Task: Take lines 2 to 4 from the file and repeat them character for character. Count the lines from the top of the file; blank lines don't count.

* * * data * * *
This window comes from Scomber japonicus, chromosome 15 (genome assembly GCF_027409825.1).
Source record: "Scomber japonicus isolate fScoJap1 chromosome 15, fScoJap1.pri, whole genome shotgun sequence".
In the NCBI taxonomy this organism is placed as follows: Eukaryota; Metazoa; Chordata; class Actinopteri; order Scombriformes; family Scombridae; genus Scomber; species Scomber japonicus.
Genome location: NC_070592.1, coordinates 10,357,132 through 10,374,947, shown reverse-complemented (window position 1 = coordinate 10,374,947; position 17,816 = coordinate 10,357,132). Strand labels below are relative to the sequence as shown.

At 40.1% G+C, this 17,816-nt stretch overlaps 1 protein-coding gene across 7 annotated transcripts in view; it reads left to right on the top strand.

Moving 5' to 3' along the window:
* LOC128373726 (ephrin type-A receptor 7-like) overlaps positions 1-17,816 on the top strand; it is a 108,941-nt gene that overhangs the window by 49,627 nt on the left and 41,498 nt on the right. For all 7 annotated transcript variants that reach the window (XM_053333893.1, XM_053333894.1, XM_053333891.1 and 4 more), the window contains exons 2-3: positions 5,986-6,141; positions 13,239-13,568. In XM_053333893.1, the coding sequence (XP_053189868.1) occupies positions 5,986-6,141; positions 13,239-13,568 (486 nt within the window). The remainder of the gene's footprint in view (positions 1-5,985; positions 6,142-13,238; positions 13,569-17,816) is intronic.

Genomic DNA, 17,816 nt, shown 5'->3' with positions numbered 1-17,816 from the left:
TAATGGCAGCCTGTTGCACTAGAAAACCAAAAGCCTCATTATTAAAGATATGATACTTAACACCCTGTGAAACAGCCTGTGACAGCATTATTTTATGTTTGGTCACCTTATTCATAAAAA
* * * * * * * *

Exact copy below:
Source record: "Scomber japonicus isolate fScoJap1 chromosome 15, fScoJap1.pri, whole genome shotgun sequence".
In the NCBI taxonomy this organism is placed as follows: Eukaryota; Metazoa; Chordata; class Actinopteri; order Scombriformes; family Scombridae; genus Scomber; species Scomber japonicus.
Genome location: NC_070592.1, coordinates 10,357,132 through 10,374,947, shown reverse-complemented (window position 1 = coordinate 10,374,947; position 17,816 = coordinate 10,357,132). Strand labels below are relative to the sequence as shown.